People may not need to self-isolate if they have been in close contact with someone with Covid, if a new trial is successful.
The government-backed research will trial giving people daily lateral flow tests for seven days - instead of quarantining for 10 days.
From 9 May, about 40,000 close contacts of people with Covid in England will be invited to take part in the study replacing quarantine with daily testing.
As part of this major new study, people will have to test themselves every morning for seven days and will be exempt from the legal requirement to quarantine at home every day they test negative, as long as they do not show any symptoms of Covid.
Between May 2020 and April 2021 in England, more than 6.7 million close contacts were reached and told to self-isolate, NHS Test and Trace data shows.
Men, younger people and parents with young children were less likely to self-isolate - as were those from more working-class backgrounds, people in financial hardship and key workers.
She said the study needs to recruit such a large number of people, who will be invited as part of the contact tracing process, because infection rates are relatively low at the moment.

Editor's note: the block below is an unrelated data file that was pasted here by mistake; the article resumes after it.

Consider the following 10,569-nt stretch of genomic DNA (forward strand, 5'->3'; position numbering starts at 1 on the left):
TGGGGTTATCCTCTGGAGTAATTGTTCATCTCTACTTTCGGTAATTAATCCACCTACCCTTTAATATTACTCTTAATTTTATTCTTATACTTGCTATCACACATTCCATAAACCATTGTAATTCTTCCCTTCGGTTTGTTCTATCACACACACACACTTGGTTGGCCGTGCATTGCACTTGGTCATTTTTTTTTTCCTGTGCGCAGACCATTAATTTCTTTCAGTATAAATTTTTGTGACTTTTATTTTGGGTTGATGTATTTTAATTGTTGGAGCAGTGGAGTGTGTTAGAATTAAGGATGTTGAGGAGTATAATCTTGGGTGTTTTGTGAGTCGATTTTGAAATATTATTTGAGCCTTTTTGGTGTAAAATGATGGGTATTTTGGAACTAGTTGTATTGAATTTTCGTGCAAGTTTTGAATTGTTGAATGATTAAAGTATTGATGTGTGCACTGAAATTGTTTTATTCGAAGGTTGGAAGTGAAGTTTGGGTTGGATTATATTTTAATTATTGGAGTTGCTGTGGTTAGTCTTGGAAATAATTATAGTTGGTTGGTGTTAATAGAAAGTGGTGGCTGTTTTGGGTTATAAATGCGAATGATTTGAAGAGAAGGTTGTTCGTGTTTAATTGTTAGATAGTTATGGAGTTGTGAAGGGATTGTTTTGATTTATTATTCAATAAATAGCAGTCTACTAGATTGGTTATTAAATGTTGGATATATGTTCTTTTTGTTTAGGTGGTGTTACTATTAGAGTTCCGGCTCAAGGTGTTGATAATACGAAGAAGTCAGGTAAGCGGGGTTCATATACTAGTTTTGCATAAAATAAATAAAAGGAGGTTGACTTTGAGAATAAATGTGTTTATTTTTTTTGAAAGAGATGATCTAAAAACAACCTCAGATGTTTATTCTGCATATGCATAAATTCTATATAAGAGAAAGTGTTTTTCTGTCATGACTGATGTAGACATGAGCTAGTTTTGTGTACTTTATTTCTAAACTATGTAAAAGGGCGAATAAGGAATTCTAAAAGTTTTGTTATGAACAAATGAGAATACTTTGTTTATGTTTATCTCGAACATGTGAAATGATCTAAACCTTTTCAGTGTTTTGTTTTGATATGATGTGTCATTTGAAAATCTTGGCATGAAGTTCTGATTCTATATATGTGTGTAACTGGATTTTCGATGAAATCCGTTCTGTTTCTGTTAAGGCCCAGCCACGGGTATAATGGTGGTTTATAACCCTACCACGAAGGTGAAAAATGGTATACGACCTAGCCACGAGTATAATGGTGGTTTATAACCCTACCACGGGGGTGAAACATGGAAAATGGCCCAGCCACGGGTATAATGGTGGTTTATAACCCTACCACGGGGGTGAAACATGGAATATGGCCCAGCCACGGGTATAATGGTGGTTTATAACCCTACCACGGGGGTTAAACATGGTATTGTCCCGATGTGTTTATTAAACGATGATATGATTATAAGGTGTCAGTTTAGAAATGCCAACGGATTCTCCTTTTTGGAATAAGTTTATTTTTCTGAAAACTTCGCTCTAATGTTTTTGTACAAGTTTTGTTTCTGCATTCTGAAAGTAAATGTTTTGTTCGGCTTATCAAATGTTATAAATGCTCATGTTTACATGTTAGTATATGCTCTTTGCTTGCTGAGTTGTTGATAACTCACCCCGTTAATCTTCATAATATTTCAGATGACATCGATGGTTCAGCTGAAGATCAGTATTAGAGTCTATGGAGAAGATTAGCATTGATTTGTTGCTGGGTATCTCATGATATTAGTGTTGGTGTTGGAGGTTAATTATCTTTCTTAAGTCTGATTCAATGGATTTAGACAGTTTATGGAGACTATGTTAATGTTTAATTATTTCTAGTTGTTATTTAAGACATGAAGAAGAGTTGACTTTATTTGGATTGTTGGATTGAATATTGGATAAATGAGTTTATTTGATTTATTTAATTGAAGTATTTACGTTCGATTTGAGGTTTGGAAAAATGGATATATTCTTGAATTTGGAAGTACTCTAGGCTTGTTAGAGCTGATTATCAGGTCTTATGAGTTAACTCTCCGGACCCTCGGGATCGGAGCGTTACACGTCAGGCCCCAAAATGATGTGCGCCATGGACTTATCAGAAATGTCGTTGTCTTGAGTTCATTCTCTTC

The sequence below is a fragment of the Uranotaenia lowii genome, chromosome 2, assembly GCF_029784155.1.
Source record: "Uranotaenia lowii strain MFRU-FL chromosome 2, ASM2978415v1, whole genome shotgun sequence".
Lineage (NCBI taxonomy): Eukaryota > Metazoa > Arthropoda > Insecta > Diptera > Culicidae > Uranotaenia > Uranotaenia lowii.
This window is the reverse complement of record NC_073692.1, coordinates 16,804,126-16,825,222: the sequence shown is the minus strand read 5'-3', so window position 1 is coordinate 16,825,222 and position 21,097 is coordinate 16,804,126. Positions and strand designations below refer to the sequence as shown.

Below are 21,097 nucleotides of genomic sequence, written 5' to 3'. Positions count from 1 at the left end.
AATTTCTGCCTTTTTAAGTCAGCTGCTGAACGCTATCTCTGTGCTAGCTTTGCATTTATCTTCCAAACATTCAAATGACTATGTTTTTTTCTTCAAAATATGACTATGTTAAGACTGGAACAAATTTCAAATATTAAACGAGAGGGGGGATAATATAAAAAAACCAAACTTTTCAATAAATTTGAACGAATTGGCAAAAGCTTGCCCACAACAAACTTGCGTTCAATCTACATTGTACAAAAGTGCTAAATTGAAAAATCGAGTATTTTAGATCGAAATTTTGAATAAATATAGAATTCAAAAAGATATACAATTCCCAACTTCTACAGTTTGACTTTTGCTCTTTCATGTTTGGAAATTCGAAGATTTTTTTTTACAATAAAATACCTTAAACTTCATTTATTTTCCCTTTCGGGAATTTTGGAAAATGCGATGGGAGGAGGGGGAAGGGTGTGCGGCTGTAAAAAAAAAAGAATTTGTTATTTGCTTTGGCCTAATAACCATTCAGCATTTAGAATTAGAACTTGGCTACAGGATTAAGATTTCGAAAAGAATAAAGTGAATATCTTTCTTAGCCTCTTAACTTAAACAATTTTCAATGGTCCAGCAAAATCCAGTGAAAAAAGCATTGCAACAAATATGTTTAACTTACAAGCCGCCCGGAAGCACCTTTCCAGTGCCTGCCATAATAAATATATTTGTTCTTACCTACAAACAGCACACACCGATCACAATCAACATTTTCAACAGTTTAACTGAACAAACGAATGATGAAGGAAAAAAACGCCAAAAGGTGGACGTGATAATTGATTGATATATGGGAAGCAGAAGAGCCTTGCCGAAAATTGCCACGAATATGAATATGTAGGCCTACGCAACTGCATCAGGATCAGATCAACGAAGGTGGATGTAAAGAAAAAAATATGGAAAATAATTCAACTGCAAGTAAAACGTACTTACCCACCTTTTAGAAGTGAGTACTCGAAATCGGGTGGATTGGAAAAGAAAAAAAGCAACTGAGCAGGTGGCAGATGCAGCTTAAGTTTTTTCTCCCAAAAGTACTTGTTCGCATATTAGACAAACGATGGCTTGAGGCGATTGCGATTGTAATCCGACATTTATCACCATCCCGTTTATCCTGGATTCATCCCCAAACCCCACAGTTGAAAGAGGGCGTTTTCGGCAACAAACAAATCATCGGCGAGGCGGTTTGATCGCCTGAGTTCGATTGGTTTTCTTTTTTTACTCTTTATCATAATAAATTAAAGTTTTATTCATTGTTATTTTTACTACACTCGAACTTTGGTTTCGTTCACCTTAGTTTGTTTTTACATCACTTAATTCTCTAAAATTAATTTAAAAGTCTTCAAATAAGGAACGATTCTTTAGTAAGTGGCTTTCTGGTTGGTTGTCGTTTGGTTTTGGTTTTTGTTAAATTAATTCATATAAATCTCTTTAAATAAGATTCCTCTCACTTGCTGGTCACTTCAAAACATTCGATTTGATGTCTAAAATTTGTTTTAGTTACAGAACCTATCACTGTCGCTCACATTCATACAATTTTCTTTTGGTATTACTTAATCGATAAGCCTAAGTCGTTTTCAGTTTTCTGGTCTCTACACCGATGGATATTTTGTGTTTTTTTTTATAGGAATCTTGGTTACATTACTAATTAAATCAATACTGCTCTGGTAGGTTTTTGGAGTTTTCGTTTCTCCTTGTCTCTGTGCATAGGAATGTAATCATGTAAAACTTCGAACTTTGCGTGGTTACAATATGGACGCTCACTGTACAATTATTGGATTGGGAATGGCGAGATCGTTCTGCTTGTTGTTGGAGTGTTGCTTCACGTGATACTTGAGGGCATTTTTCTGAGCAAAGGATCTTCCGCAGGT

As well as the daily lateral flow test, study participants will take a more accurate PCR test at the beginning and end of the trial period.
They will also take a PCR test if any of the daily tests gives a positive result.
Health Secretary Matt Hancock said: "This new pilot could help shift the dial in our favour by offering a viable alternative to self-isolation for people who are contacts of positive Covid-19 cases, and one that would allow people to carry on going to work and living their lives.".
She said many people also had to self-isolate unnecessarily, "which has really stopped life in the UK over the past year".
While lateral flow tests are not as accurate as the PCR swabs used at testing centres, their use by schools to safely reopen has shown they can be effective, Dr Cannon said.
Prof Peter Openshaw, an immunologist who advises the government, said the tests were "contentious" but used daily, were likely to catch the people "most prone to spreading disease".
But asked if the UK should pause the vaccination of younger, less vulnerable people to send doses abroad, the foreign secretary said he has not received any request from India "on that specific issue".
Shadow foreign secretary Lisa Nandy said the issue is "deeply personal" as she has a close family member in hospital with Covid in India, but added the UK should not pause the vaccination of younger people to send vaccines overseas.